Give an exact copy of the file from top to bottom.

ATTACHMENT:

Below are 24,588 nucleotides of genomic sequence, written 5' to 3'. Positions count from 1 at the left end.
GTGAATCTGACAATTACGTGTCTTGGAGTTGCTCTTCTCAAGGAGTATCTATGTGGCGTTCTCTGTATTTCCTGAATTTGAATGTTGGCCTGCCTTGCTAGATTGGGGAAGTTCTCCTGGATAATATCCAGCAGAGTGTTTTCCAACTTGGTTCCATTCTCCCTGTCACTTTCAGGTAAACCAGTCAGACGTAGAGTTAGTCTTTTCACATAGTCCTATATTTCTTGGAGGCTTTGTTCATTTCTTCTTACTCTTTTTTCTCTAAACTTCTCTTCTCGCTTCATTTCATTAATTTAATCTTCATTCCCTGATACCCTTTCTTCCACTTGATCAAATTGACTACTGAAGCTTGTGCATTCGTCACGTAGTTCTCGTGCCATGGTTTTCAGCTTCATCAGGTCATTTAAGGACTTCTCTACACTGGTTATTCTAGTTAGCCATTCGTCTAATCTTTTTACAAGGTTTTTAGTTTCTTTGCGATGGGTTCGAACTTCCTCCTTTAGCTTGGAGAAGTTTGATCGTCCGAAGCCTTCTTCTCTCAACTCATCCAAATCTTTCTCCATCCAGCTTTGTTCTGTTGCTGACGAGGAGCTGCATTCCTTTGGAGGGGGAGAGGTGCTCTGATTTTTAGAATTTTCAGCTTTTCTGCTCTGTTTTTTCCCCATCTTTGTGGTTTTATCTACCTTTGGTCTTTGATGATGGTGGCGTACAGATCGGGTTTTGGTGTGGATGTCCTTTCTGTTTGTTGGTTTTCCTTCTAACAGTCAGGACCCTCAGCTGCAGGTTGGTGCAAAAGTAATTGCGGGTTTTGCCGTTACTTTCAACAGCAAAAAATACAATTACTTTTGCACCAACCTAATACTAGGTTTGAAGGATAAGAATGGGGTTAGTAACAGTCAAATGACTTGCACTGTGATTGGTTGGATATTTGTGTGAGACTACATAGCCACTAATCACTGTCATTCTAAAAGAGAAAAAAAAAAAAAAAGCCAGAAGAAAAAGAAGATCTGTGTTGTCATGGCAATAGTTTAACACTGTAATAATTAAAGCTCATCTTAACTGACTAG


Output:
Below are 24,588 nucleotides of genomic sequence, written 5' to 3'. Positions count from 1 at the left end.
GTGAATCTGACAATTACGTGTCTTGGAGTTGCTCTTCTCAAGGAGTATCTATGTGGCGTTCTCTGTATTTCCTGAATTTGAATGTTGGCCTGCCTTGCTAGATTGGGGAAGTTCTCCTGGATAATATCCAGCAGAGTGTTTTCCAACTTGGTTCCATTCTCCCTGTCACTTTCAGGTAAACCAGTCAGACGTAGAGTTAGTCTTTTCACATAGTCCTATATTTCTTGGAGGCTTTGTTCATTTCTTCTTACTCTTTTTTCTCTAAACTTCTCTTCTCGCTTCATTTCATTAATTTAATCTTCATTCCCTGATACCCTTTCTTCCACTTGATCAAATTGACTACTGAAGCTTGTGCATTCGTCACGTAGTTCTCGTGCCATGGTTTTCAGCTTCATCAGGTCATTTAAGGACTTCTCTACACTGGTTATTCTAGTTAGCCATTCGTCTAATCTTTTTACAAGGTTTTTAGTTTCTTTGCGATGGGTTCGAACTTCCTCCTTTAGCTTGGAGAAGTTTGATCGTCCGAAGCCTTCTTCTCTCAACTCATCCAAATCTTTCTCCATCCAGCTTTGTTCTGTTGCTGACGAGGAGCTGCATTCCTTTGGAGGGGGAGAGGTGCTCTGATTTTTAGAATTTTCAGCTTTTCTGCTCTGTTTTTTCCCCATCTTTGTGGTTTTATCTACCTTTGGTCTTTGATGATGGTGGCGTACAGATCGGGTTTTGGTGTGGATGTCCTTTCTGTTTGTTGGTTTTCCTTCTAACAGTCAGGACCCTCAGCTGCAGGTTGGTGCAAAAGTAATTGCGGGTTTTGCCGTTACTTTCAACAGCAAAAAATACAATTACTTTTGCACCAACCTAATACTAGGTTTGAAGGATAAGAATGGGGTTAGTAACAGTCAAATGACTTGCACTGTGATTGGTTGGATATTTGTGTGAGACTACATAGCCACTAATCACTGTCATTCTAAAAGAGAAAAAAAAAAAAAAAGCCAGAAGAAAAAGAAGATCTGTGTTGTCATGGCAATAGTTTAACACTGTAATAATTAAAGCTCATCTTAACTGACTAG